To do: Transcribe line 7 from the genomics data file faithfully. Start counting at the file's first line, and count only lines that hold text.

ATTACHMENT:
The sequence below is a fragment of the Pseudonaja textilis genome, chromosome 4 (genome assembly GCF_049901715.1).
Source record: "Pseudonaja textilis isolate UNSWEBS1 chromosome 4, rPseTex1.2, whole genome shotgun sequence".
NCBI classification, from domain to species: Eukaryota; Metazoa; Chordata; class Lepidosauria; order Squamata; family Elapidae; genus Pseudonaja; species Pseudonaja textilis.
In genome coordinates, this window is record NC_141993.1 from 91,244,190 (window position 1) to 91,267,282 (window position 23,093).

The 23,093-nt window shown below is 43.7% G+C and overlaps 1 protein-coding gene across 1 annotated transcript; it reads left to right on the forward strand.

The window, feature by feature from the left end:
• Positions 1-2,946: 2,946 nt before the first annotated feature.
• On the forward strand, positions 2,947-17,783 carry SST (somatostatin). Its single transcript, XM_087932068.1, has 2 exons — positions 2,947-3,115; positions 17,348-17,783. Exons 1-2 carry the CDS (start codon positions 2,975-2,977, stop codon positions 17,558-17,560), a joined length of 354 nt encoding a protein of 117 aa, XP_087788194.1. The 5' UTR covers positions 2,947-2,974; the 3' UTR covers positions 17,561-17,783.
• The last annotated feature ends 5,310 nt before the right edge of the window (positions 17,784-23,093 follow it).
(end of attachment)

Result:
• Positions 1-2,946: 2,946 nt before the first annotated feature.